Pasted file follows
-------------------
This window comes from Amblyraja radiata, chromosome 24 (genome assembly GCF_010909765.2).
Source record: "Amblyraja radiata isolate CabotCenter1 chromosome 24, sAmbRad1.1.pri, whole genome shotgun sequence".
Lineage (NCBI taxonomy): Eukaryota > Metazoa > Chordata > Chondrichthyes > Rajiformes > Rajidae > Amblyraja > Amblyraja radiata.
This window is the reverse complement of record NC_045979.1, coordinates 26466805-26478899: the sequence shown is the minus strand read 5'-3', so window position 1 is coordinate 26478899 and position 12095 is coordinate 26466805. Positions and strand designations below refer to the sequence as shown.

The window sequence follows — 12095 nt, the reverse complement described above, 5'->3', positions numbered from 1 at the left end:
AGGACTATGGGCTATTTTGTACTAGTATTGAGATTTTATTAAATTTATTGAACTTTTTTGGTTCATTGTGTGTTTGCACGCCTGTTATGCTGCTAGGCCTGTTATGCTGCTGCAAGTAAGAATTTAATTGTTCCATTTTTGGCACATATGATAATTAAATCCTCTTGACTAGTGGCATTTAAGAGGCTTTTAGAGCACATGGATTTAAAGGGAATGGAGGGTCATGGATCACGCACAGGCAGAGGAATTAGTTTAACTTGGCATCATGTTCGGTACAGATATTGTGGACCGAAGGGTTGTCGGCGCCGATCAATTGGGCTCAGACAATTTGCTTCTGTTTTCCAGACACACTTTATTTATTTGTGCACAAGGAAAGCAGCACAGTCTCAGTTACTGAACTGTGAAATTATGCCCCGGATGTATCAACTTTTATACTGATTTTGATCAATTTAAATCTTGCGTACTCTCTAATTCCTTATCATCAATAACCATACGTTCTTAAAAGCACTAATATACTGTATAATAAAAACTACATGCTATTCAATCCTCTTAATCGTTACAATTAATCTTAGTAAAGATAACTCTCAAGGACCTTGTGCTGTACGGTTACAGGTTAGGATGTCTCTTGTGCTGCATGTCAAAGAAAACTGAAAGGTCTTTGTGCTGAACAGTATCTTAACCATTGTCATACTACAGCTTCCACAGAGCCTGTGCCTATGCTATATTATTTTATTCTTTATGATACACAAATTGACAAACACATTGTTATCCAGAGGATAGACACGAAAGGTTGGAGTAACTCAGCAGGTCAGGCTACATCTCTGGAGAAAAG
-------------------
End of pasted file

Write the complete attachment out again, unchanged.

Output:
This window comes from Amblyraja radiata, chromosome 24 (genome assembly GCF_010909765.2).
Source record: "Amblyraja radiata isolate CabotCenter1 chromosome 24, sAmbRad1.1.pri, whole genome shotgun sequence".
Lineage (NCBI taxonomy): Eukaryota > Metazoa > Chordata > Chondrichthyes > Rajiformes > Rajidae > Amblyraja > Amblyraja radiata.
This window is the reverse complement of record NC_045979.1, coordinates 26466805-26478899: the sequence shown is the minus strand read 5'-3', so window position 1 is coordinate 26478899 and position 12095 is coordinate 26466805. Positions and strand designations below refer to the sequence as shown.

The window sequence follows — 12095 nt, the reverse complement described above, 5'->3', positions numbered from 1 at the left end:
AGGACTATGGGCTATTTTGTACTAGTATTGAGATTTTATTAAATTTATTGAACTTTTTTGGTTCATTGTGTGTTTGCACGCCTGTTATGCTGCTAGGCCTGTTATGCTGCTGCAAGTAAGAATTTAATTGTTCCATTTTTGGCACATATGATAATTAAATCCTCTTGACTAGTGGCATTTAAGAGGCTTTTAGAGCACATGGATTTAAAGGGAATGGAGGGTCATGGATCACGCACAGGCAGAGGAATTAGTTTAACTTGGCATCATGTTCGGTACAGATATTGTGGACCGAAGGGTTGTCGGCGCCGATCAATTGGGCTCAGACAATTTGCTTCTGTTTTCCAGACACACTTTATTTATTTGTGCACAAGGAAAGCAGCACAGTCTCAGTTACTGAACTGTGAAATTATGCCCCGGATGTATCAACTTTTATACTGATTTTGATCAATTTAAATCTTGCGTACTCTCTAATTCCTTATCATCAATAACCATACGTTCTTAAAAGCACTAATATACTGTATAATAAAAACTACATGCTATTCAATCCTCTTAATCGTTACAATTAATCTTAGTAAAGATAACTCTCAAGGACCTTGTGCTGTACGGTTACAGGTTAGGATGTCTCTTGTGCTGCATGTCAAAGAAAACTGAAAGGTCTTTGTGCTGAACAGTATCTTAACCATTGTCATACTACAGCTTCCACAGAGCCTGTGCCTATGCTATATTATTTTATTCTTTATGATACACAAATTGACAAACACATTGTTATCCAGAGGATAGACACGAAAGGTTGGAGTAACTCAGCAGGTCAGGCTACATCTCTGGAGAAAAG